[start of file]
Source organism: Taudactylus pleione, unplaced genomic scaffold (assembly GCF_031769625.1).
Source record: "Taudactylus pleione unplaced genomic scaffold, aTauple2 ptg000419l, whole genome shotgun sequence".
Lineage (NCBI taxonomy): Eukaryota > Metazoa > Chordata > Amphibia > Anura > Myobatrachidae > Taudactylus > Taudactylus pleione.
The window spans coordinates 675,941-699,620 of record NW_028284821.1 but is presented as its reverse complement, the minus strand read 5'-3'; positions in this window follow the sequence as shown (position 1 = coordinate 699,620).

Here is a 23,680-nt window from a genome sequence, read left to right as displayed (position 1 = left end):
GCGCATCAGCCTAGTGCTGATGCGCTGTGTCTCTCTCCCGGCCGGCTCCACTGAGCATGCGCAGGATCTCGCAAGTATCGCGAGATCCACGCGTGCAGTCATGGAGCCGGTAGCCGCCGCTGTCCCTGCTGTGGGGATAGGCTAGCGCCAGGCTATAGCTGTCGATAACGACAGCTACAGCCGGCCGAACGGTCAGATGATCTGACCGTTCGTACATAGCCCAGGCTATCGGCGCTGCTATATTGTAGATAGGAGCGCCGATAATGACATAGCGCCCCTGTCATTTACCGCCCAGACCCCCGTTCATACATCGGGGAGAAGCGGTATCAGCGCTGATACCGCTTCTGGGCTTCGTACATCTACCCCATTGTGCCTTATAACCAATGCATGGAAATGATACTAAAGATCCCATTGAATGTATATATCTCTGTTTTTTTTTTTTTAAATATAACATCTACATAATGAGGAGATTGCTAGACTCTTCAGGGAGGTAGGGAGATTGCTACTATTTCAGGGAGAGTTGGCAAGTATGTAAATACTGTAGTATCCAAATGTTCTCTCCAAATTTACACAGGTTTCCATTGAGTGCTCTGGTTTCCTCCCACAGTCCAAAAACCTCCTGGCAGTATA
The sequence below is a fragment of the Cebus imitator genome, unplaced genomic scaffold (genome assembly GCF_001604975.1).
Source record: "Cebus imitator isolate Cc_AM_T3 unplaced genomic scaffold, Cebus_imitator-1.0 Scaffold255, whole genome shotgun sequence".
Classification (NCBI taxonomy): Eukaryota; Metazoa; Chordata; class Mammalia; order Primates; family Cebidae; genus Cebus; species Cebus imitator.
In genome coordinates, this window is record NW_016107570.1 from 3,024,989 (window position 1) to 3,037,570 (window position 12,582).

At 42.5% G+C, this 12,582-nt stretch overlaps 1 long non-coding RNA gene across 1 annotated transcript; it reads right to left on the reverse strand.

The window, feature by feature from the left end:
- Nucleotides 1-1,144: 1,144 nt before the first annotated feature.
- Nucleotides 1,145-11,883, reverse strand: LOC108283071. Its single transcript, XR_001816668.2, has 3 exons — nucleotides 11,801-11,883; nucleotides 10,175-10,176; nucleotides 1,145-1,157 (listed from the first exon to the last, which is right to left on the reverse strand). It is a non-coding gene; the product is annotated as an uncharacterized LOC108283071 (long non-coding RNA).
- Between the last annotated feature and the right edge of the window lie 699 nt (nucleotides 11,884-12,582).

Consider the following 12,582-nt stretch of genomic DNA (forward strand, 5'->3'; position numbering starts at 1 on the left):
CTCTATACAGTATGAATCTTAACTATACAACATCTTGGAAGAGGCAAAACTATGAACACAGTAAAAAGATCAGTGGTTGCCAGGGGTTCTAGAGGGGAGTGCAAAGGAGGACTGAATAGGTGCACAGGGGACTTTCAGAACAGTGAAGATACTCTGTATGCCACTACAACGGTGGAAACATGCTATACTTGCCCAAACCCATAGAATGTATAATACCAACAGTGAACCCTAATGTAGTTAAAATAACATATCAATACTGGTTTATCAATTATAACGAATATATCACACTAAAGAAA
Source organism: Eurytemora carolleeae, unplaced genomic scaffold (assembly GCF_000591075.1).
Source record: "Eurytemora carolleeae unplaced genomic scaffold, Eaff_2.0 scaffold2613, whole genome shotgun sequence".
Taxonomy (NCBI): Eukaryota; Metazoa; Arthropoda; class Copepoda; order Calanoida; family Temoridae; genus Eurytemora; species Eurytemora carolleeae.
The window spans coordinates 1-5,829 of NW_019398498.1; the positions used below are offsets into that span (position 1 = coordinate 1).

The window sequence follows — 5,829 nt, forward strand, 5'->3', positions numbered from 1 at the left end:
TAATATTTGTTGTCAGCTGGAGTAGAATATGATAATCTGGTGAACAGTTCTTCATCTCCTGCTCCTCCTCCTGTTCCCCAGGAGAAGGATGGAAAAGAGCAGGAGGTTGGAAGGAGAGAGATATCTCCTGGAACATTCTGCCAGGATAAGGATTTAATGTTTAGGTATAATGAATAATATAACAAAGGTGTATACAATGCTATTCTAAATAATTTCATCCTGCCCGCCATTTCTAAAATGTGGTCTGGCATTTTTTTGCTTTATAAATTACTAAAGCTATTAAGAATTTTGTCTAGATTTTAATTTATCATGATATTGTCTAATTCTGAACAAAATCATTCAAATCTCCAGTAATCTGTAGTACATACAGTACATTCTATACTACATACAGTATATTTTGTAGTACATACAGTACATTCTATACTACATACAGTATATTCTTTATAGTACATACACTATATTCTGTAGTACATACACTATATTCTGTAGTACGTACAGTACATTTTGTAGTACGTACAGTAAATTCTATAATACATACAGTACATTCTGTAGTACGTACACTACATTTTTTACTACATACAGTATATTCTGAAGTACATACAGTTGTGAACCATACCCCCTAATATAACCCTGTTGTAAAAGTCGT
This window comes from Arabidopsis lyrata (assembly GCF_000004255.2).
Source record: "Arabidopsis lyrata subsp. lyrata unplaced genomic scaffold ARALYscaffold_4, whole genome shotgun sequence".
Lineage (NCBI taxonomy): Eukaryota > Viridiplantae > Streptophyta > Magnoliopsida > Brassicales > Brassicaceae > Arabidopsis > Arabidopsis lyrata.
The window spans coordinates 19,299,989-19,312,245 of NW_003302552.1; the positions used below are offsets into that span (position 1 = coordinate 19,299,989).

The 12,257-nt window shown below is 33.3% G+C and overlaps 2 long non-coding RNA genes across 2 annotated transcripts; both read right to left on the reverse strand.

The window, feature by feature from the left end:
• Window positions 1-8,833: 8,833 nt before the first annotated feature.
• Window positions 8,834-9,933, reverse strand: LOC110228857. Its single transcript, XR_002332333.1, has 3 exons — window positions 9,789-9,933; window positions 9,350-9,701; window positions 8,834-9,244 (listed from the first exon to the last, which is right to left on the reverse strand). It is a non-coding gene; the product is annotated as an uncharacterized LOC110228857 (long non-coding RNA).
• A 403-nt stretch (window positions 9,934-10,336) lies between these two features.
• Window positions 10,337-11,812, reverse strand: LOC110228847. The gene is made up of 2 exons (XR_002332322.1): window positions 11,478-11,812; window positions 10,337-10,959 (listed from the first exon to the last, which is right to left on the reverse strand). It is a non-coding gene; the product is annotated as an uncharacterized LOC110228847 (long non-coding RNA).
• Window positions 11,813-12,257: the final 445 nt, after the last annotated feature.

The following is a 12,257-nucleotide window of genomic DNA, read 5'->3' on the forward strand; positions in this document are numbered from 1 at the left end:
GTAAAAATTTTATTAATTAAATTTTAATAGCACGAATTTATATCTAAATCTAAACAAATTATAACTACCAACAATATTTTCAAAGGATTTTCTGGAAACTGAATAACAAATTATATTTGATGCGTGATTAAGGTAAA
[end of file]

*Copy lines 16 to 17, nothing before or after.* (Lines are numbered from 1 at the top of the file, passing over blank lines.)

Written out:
Consider the following 12,582-nt stretch of genomic DNA (forward strand, 5'->3'; position numbering starts at 1 on the left):
CTCTATACAGTATGAATCTTAACTATACAACATCTTGGAAGAGGCAAAACTATGAACACAGTAAAAAGATCAGTGGTTGCCAGGGGTTCTAGAGGGGAGTGCAAAGGAGGACTGAATAGGTGCACAGGGGACTTTCAGAACAGTGAAGATACTCTGTATGCCACTACAACGGTGGAAACATGCTATACTTGCCCAAACCCATAGAATGTATAATACCAACAGTGAACCCTAATGTAGTTAAAATAACATATCAATACTGGTTTATCAATTATAACGAATATATCACACTAAAGAAA